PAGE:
Min'yo: Folk Song from Japan
Min'yo: Folk Song from Japan
Price: £14.06

1 of 1 people found the following review helpful
5.0 out of 5 stars Representative selection of Japanese folk, 20 May 2009
Yujiro Takahashi counts as one of the contemporary masters of Japanese min'yo, playing shamisen, shakuhachi and singing. He is also one of the judges in the annual min'yo contests in Aomori, Japan.

This CD gives a nice overview of Japanese folk songs, containing working songs, lullabies, drinking songs, and some tunes that were fashionable in the higher circles of taste.

His troupe is diverse, so there are singers and players suited for every style of song. Yujiro himself has a very raw, powerful voice, so he sings on the working songs (Soran Bushi and Ushio Uta) and the boisterous party songs (Akita Ondo). The gentler songs on shakuhachi have other singers, both male and female.

There are also two 'kokyubiki' (instrumental improvisation) Tsugaru shamisen tunes, Tsugaru Sansagari and Jonkara Bushi, that give a nice taste of the virtuose style of the cold north. In a time where this genre gets more and more dominated by rockstar wannabees jamming modernist trash on shamisen, this provides a strong and welcome counterpoint.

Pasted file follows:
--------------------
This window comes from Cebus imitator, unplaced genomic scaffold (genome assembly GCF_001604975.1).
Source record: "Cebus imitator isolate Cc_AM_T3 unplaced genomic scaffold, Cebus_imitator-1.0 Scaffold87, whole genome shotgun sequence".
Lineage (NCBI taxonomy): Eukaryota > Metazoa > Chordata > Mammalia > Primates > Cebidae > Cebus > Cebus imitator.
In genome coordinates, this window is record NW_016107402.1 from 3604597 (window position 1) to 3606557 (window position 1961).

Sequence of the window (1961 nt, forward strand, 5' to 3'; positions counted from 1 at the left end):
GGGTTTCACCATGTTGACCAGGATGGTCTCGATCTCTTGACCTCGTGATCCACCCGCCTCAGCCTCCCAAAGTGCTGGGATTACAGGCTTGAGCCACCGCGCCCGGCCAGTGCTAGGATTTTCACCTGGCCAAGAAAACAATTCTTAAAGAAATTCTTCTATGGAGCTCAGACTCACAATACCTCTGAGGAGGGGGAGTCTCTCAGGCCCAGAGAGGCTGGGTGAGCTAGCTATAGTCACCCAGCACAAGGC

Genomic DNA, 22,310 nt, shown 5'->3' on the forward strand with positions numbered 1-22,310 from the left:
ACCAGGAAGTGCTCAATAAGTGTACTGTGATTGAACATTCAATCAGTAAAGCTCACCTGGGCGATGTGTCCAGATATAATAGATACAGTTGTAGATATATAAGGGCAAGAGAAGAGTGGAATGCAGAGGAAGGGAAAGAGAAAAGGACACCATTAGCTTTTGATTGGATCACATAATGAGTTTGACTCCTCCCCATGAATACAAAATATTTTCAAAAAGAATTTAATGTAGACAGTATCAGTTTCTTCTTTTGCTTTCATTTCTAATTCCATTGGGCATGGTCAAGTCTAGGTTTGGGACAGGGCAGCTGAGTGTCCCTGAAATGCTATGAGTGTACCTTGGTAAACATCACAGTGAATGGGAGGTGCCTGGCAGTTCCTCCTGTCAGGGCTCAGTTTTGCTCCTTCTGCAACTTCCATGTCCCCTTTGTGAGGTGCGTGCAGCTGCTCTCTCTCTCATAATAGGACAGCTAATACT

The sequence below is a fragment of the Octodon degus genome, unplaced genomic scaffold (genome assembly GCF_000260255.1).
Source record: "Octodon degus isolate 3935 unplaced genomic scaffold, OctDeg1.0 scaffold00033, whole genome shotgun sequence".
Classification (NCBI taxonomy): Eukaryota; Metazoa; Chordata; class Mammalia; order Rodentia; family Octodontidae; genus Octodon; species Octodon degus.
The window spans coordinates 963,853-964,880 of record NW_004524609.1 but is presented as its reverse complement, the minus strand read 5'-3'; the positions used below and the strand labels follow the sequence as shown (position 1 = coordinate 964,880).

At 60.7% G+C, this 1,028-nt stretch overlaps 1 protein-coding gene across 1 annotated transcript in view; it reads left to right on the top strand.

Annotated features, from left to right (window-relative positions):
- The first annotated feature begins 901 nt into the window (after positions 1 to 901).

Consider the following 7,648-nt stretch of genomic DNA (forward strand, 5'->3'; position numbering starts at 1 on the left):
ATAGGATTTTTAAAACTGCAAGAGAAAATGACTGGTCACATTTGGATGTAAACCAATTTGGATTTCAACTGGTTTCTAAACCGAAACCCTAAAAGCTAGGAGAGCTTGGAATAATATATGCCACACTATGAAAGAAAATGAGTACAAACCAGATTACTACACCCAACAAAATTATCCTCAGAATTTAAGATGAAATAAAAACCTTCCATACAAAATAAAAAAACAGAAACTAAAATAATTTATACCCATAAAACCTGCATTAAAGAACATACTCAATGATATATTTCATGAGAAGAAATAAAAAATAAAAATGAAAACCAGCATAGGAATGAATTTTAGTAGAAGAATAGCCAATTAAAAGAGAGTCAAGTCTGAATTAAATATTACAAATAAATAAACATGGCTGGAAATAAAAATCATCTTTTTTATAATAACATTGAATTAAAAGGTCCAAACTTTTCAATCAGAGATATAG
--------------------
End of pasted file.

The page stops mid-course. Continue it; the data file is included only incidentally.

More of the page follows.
The only downside is that the sound isn't always very good. The recordings were made on tour. It's never really annoying, but the music level is very soft, and the Taiko drum reverbs through some of the songs, like in Tsugaru Jongara Bushi. Also, the booklet is printed in a very peculiar manner. Lots of misprints, letters that are substituted by symbols, etc. On the other hand, the lyrics of the songs are printed both in Japanese and English, which is fantastic!

If you are in any way interested in world music or Japanese folk, this is the cd you need. Not every song might be to your taste (Yasugi Bushi tries the patience of many listeners, even though it was one of the min'yo blockbusters of the early 20th century), but overall it's a competent selection!